Despite Administration’s “Sky-High Rhetoric,” Importing Foreign Price Controls Will Harm Innovation and Patient Access

Despite Administration’s “Sky-High Rhetoric,” Importing Foreign Price Controls Will Harm Innovation and Patient Access

In October of 2018, the Trump Administration outlined a proposal that would import foreign price controls for medicines covered under Medicare Part B. Despite warnings from BIO and dozens of other industry experts and patient advocates, the administration continues to defend its flawed plan and with equally flawed rhetoric.

In a recent blog for Vital Transformation, author Duane Schulthess examines a claim made by Secretary Azar at a Brookings Institute briefing where he touts the plan – known as the International Pricing Index Model or IPI – but fails to acknowledge its full impact on biomedical innovation.

“[A]t most [the IPI] model could pull around $700 million out of the entire pharmaceutical industry’s annual R&D budget, which they boast is more than $70 billion a year right now.  These savings, while very substantial for American patients and American taxpayers, cannot, therefore, possibly pull out more than 1 percent of R&D,” Azar purported.

But not so fast. As Schulthess points out in his analysis:

“[T]o assume that a good solution is targeting the most successful and needed new therapies with mandated price ceilings, often for drugs coming from innovative US companies, and then state that it will only impact 1% of R&D is sky-high rhetoric untethered from reality. … In fact, the impact on R&D and innovation globally will be devastating.”

He continued, “targeting only the most new, successful, and cutting-edge technologies for arbitrary price ceilings will have a debilitating impact on U.S. innovation and likely drive biotech firms to move to other markets. … [We] could easily see US companies having to move to Korea or Singapore if price ceilings that radically impact an innovative company’s ability to price new products are enacted.”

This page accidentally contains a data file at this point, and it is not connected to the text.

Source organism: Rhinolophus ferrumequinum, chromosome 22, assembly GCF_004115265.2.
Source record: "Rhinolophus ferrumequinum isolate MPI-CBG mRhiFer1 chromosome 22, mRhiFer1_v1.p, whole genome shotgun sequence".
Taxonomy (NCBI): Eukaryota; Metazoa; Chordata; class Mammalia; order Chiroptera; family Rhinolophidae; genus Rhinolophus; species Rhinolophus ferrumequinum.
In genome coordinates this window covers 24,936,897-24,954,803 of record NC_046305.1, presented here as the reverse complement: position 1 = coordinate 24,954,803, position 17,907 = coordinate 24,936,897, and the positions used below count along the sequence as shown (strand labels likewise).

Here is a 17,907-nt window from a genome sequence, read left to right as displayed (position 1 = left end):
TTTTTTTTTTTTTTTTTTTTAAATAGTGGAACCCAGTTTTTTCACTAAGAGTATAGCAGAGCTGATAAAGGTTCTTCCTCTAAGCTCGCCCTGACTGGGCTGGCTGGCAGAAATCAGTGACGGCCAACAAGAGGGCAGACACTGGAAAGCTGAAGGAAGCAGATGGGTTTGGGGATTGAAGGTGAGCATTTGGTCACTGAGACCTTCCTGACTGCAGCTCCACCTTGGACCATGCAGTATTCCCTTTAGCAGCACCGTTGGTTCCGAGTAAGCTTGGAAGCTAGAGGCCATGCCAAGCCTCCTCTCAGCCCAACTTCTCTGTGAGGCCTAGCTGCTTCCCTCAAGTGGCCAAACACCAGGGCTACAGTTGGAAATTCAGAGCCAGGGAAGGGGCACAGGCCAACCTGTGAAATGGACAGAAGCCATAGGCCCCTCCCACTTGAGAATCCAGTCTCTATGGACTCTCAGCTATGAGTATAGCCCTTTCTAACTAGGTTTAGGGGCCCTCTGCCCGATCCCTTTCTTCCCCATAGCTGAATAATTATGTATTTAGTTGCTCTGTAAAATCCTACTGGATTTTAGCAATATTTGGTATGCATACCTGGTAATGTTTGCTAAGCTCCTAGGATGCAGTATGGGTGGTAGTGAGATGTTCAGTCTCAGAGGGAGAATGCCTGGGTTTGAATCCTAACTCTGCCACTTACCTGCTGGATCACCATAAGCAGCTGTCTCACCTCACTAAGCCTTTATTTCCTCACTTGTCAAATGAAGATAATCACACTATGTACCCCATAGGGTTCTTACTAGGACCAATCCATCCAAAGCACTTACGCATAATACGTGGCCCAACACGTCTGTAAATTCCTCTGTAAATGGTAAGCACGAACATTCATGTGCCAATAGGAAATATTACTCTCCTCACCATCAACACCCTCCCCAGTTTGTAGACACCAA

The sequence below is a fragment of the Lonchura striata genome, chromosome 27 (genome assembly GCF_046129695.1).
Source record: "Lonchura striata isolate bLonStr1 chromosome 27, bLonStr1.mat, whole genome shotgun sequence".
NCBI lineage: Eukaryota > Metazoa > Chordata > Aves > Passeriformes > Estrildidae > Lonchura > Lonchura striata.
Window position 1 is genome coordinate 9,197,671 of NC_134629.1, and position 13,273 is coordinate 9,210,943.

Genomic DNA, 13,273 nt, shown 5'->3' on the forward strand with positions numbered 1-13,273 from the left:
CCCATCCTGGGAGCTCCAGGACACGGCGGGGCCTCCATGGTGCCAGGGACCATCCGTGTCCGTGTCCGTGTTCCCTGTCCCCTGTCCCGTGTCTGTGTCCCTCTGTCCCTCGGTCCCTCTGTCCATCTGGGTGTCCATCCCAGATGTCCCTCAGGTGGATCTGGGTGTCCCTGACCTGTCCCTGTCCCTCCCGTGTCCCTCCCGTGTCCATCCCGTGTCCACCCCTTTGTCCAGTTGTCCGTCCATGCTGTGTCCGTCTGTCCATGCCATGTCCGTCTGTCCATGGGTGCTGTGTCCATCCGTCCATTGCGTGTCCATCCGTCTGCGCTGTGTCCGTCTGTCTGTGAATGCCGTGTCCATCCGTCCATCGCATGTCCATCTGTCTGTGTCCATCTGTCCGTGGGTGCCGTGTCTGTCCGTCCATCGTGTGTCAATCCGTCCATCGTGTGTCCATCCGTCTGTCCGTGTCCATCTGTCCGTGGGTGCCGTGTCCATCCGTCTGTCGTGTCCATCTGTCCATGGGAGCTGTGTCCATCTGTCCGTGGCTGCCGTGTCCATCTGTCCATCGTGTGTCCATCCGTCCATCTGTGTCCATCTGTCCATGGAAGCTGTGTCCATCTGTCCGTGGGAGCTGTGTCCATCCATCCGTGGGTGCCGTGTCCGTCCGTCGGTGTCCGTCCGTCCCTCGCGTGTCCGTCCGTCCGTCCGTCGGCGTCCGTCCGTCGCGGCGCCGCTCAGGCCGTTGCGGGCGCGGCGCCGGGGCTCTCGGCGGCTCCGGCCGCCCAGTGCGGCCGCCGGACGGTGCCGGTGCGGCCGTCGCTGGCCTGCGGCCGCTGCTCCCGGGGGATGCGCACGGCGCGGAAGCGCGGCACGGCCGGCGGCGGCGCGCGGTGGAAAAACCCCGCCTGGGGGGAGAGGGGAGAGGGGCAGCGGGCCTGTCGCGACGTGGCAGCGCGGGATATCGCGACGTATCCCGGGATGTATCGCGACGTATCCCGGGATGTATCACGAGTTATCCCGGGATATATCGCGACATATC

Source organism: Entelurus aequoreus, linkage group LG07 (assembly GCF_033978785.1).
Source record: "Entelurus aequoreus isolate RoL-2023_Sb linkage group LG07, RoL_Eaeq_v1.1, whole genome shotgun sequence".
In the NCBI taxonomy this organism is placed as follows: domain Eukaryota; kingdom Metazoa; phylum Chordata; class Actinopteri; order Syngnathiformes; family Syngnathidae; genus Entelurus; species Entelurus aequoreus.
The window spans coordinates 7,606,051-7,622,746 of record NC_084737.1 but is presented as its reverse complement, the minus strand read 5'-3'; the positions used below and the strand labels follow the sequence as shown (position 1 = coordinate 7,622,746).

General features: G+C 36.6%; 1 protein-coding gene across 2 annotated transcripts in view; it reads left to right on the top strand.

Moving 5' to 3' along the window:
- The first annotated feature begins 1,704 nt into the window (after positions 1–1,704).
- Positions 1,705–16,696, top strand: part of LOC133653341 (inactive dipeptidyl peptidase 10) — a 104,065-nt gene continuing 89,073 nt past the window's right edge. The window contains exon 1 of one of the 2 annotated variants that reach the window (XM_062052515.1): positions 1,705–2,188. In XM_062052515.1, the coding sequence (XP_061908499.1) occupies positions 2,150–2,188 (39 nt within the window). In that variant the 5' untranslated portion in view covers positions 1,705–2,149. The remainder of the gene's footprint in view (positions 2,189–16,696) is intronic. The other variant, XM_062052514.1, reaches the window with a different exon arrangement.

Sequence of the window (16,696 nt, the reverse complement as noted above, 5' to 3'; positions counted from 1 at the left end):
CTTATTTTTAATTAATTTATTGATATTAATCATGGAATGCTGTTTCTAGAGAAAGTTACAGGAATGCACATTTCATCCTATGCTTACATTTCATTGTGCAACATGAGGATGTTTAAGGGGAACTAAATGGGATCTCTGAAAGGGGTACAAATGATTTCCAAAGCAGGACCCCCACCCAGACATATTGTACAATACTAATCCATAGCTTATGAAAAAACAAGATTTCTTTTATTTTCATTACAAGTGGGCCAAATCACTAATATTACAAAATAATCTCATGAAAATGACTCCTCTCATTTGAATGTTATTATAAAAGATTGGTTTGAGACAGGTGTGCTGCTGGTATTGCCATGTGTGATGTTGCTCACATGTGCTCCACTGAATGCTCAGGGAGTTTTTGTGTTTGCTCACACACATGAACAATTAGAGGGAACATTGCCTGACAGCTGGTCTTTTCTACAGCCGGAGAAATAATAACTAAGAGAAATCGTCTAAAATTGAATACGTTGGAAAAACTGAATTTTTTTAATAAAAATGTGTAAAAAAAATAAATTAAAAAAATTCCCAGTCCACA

BIO echoed Schulthess assessment of the IPI in a recent comment letter to the administration expressing strong opposition to the model.

“[M]oving Part B from a market-based payment formula, to one based on artificially low and government-controlled foreign prices that largely ignore impacts on patient access and the development of new cures. … We support efforts aimed at improving the value of overall healthcare spending, but believe that the IPI model would do nothing to further this objective, or to foster a marketplace of enhanced choice, quality, and competition, which includes both generic and biosimilar options for beneficiaries.”

Among specific concerns, BIO warns in its letter that the administration’s draconian drug pricing proposal:

  • Jeopardizes access to new medicines for Medicare’s vulnerable beneficiaries;
  • Introduces new middlemen and complexity into providers’ delivery of critical medicines, potentially jeopardizing care to patients without reducing beneficiary costs;
  • Is inconsistent with the charge of CMS’ Innovation Center, and does not appropriately consider benefit to the patient; and
  • Reflects a broader effort to erode the value of the Medicare benefit for seniors and put patient access to care at risk.

For these reasons, the administration should withdraw the International Pricing Index model and “work with stakeholders on solutions that address the issues facing patients, including healthcare costs, without placing access to critical medical innovations at risk.”

To read BIO’s full comment letter, click here.

To read the full analysis by Schulthess, click here.

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